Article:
The international organizations forecast that it is exactly DCFTA that will determine the further growth for the Georgian economy. The experts from the European Bank for Reconstruction and Development believe that in 2017 the Georgia’s economic growth will reach 3.9%. According to the World Bank, in 2017-2018 the Georgia’s economic growth will be one of the highest among the Eastern Europe and the Central Asia countries. The International Monetary Fund reports that the Georgia’s economic growth will make up 4.5% this year and in 2018 it will increase to 5%. In order to reach the forecasted results Georgia is concentrating its efforts in four main directions: the reforms aimed at creating jobs; the education reform aimed at the economic development; the regional development and infrastructure modernization; and the government reform in order to boost the state institutions efficiency and transparency.


The Free Trade Area with the EU started to fully function in Moldova in July. 2016, even though the association agreement was already signed in June 2014, accompanied by the constant pressure coming from the Russian Federation.

The EU is the Moldova’s biggest trade partner with a total foreign trade turnover of $3.3 billion according to 2016 results, with trade volume increasing by 1.5% against 2015. Yet the trade tendencies still have different directions — in 2016 the export to the EU grew by 7.7% to $1.2 billion while the import dropped by 2% to $2 billion, providing for a deficit of $800 million. About 65% of the Moldova’s export comes to the EU, mostly agricultural products, textile and machines. The Moldova’s share in the EU foreign trade turnover, just the same as the Georgia’s share, makes up only 0.1%. After signing the association agreement several groups of goods in the Moldova’s EU export structure (mostly the export to Romania, Italy, Germany and Great Britain) are seeing an increase, namely sunflower seeds, nuts, grapes, dried fruits, wheat, barley, sugar, paper, clothes and bedding.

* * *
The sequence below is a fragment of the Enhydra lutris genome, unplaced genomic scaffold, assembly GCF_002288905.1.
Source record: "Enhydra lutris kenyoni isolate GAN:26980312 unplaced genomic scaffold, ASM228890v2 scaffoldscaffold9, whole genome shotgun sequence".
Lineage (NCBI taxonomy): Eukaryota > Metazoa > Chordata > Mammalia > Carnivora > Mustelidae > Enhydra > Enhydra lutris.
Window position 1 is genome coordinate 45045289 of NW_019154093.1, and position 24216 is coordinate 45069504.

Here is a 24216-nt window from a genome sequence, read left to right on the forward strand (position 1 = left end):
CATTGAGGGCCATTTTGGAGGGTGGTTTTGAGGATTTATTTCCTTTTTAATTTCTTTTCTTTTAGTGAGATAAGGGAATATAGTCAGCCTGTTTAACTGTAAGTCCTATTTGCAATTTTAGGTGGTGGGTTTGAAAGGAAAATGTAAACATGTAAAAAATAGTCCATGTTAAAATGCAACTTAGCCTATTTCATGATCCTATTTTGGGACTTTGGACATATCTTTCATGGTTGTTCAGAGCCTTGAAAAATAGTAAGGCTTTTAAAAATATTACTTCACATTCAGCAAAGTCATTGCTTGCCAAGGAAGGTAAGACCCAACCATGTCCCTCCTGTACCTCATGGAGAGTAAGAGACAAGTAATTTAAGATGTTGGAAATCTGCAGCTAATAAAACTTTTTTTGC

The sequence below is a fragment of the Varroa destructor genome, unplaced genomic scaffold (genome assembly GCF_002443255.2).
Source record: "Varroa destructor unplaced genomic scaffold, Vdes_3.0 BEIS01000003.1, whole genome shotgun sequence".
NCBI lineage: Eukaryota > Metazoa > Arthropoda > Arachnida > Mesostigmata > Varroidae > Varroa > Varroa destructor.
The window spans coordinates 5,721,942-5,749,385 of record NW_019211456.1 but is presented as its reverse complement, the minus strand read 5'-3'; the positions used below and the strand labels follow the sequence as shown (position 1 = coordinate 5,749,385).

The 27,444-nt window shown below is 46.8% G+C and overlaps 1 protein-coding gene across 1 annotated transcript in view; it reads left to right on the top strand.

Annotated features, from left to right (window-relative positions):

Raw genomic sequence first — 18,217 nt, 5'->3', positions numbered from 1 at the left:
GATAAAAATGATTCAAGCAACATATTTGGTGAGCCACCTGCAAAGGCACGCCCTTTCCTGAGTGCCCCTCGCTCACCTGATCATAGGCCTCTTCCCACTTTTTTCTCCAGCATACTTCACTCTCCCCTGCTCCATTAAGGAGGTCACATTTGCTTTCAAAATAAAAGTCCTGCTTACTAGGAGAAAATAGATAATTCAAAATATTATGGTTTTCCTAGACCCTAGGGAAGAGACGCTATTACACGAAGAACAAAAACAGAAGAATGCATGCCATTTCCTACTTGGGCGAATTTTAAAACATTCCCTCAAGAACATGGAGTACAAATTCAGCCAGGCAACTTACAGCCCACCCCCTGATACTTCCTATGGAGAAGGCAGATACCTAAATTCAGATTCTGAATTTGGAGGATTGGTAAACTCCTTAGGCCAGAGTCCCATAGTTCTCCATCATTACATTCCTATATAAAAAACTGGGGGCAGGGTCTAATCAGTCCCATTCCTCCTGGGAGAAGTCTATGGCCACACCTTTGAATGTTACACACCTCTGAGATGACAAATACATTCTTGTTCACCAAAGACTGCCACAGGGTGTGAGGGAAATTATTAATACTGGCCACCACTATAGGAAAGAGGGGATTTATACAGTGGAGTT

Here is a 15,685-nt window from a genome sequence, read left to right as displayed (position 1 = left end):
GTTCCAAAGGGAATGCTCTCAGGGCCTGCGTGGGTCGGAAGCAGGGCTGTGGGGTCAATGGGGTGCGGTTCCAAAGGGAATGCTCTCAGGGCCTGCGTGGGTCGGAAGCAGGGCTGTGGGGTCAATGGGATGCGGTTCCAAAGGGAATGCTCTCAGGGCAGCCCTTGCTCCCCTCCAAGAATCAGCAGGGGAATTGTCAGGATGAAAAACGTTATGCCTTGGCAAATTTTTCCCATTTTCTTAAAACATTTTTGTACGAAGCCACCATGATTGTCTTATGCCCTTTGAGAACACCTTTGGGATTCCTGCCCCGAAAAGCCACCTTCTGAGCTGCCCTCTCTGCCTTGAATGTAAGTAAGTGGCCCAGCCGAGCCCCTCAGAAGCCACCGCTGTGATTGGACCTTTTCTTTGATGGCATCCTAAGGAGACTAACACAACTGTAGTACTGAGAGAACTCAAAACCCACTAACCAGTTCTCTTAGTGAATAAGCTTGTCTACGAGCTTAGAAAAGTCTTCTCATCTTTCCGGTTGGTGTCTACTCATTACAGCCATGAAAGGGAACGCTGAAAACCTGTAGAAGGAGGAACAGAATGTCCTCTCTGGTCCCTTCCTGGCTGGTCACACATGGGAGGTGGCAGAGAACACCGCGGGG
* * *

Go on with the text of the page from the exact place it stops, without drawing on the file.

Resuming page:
When evaluating the DCFTA impact on the Moldovan economy, it is best to take into consideration that in 2008-2015 there was an asymmetrical trade regime between Moldova and the EU, in the frames of which the Moldovan goods were not liable to customs duties when exported to the EU, while the European goods were liable to duties when imported to Moldova.